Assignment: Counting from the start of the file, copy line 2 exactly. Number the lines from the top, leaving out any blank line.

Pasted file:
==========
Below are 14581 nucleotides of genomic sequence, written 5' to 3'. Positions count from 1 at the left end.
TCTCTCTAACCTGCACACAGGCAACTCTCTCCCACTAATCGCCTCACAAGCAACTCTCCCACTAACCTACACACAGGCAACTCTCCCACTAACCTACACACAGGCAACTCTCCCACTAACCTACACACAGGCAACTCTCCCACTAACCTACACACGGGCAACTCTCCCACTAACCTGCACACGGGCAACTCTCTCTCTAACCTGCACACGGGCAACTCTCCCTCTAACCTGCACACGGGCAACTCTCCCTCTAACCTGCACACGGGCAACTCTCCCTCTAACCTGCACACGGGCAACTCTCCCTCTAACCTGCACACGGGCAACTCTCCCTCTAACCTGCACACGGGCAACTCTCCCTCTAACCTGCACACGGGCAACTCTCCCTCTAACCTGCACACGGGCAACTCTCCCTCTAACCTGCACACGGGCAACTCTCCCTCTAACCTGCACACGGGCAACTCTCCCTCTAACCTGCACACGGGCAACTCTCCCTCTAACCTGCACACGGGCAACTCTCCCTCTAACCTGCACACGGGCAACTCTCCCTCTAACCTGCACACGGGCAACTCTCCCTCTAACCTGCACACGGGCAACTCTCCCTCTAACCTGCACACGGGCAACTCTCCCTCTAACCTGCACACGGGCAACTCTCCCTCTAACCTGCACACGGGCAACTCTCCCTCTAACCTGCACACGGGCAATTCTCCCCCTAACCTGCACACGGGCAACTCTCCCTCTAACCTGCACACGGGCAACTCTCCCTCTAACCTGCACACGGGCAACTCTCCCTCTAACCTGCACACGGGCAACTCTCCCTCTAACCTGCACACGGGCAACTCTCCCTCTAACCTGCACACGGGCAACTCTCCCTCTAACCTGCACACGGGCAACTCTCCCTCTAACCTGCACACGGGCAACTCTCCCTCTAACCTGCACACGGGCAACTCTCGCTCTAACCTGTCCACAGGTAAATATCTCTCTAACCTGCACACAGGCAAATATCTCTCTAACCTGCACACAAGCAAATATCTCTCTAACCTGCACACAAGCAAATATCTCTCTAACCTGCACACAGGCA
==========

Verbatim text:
TCTCTCTAACCTGCACACAGGCAACTCTCTCCCACTAATCGCCTCACAAGCAACTCTCCCACTAACCTACACACAGGCAACTCTCCCACTAACCTACACACAGGCAACTCTCCCACTAACCTACACACAGGCAACTCTCCCACTAACCTACACACGGGCAACTCTCCCACTAACCTGCACACGGGCAACTCTCTCTCTAACCTGCACACGGGCAACTCTCCCTCTAACCTGCACACGGGCAACTCTCCCTCTAACCTGCACACGGGCAACTCTCCCTCTAACCTGCACACGGGCAACTCTCCCTCTAACCTGCACACGGGCAACTCTCCCTCTAACCTGCACACGGGCAACTCTCCCTCTAACCTGCACACGGGCAACTCTCCCTCTAACCTGCACACGGGCAACTCTCCCTCTAACCTGCACACGGGCAACTCTCCCTCTAACCTGCACACGGGCAACTCTCCCTCTAACCTGCACACGGGCAACTCTCCCTCTAACCTGCACACGGGCAACTCTCCCTCTAACCTGCACACGGGCAACTCTCCCTCTAACCTGCACACGGGCAACTCTCCCTCTAACCTGCACACGGGCAACTCTCCCTCTAACCTGCACACGGGCAACTCTCCCTCTAACCTGCACACGGGCAACTCTCCCTCTAACCTGCACACGGGCAACTCTCCCTCTAACCTGCACACGGGCAATTCTCCCCCTAACCTGCACACGGGCAACTCTCCCTCTAACCTGCACACGGGCAACTCTCCCTCTAACCTGCACACGGGCAACTCTCCCTCTAACCTGCACACGGGCAACTCTCCCTCTAACCTGCACACGGGCAACTCTCCCTCTAACCTGCACACGGGCAACTCTCCCTCTAACCTGCACACGGGCAACTCTCCCTCTAACCTGCACACGGGCAACTCTCCCTCTAACCTGCACACGGGCAACTCTCGCTCTAACCTGTCCACAGGTAAATATCTCTCTAACCTGCACACAGGCAAATATCTCTCTAACCTGCACACAAGCAAATATCTCTCTAACCTGCACACAAGCAAATATCTCTCTAACCTGCACACAGGCA